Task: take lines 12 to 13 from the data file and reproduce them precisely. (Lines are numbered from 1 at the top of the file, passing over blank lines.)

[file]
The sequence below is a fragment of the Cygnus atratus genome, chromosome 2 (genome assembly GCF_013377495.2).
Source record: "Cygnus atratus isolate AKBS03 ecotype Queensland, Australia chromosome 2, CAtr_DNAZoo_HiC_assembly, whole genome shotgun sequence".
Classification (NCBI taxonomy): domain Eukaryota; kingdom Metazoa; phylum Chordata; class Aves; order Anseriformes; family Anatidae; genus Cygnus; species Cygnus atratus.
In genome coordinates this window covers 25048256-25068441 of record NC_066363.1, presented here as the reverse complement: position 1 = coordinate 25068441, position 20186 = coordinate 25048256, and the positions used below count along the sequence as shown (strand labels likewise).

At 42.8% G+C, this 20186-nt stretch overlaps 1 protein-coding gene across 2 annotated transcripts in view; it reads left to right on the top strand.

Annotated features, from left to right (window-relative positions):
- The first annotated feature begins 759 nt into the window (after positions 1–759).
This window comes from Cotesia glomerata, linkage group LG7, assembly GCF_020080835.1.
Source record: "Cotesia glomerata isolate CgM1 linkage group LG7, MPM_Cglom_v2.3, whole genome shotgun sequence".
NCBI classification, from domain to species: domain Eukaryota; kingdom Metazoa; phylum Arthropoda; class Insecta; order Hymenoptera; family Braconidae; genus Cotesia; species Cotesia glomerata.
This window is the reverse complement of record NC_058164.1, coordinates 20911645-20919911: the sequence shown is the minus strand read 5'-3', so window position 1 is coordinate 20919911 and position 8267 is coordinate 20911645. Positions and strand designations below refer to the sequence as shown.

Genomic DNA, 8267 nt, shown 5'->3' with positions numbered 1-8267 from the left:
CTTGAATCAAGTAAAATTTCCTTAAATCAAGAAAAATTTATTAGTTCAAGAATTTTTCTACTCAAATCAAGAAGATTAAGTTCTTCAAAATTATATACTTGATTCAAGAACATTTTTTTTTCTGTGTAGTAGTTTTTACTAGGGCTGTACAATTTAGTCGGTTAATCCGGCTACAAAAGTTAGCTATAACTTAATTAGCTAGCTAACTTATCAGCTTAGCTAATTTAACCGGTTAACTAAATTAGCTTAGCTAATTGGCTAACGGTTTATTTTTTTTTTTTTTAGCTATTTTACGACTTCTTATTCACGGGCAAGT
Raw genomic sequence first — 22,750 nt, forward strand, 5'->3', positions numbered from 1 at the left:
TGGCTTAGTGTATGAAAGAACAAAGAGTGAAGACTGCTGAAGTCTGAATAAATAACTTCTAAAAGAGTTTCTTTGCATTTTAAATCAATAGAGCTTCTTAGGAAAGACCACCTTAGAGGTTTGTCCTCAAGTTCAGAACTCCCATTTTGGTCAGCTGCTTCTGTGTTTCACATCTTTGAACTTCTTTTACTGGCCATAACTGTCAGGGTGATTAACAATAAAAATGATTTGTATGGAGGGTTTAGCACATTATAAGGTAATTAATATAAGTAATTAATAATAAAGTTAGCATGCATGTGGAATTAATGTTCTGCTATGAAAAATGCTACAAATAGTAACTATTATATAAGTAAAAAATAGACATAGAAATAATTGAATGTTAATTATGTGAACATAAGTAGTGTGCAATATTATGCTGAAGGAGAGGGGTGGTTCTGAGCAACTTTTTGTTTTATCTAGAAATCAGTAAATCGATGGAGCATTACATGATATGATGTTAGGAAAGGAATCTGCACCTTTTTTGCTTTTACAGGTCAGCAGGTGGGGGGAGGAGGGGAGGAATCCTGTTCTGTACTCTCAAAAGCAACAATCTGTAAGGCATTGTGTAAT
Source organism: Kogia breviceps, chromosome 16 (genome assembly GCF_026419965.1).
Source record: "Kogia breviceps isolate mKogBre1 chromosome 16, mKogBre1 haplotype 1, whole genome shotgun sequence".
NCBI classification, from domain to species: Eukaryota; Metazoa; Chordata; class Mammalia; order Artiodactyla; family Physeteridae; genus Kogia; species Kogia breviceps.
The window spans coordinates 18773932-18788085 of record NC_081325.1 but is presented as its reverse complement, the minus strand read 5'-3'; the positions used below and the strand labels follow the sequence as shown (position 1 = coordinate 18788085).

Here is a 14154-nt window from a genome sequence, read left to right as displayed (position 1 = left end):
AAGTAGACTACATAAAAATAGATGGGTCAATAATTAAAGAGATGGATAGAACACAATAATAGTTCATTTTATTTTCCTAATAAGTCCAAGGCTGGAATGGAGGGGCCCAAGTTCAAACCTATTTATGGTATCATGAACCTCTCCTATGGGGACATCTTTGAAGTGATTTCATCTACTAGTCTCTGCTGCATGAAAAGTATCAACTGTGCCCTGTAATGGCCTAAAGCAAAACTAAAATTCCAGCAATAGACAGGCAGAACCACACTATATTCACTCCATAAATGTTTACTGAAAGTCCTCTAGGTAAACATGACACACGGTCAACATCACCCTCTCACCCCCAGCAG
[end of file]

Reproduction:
Genomic DNA, 8267 nt, shown 5'->3' with positions numbered 1-8267 from the left:
CTTGAATCAAGTAAAATTTCCTTAAATCAAGAAAAATTTATTAGTTCAAGAATTTTTCTACTCAAATCAAGAAGATTAAGTTCTTCAAAATTATATACTTGATTCAAGAACATTTTTTTTTCTGTGTAGTAGTTTTTACTAGGGCTGTACAATTTAGTCGGTTAATCCGGCTACAAAAGTTAGCTATAACTTAATTAGCTAGCTAACTTATCAGCTTAGCTAATTTAACCGGTTAACTAAATTAGCTTAGCTAATTGGCTAACGGTTTATTTTTTTTTTTTTTAGCTATTTTACGACTTCTTATTCACGGGCAAGT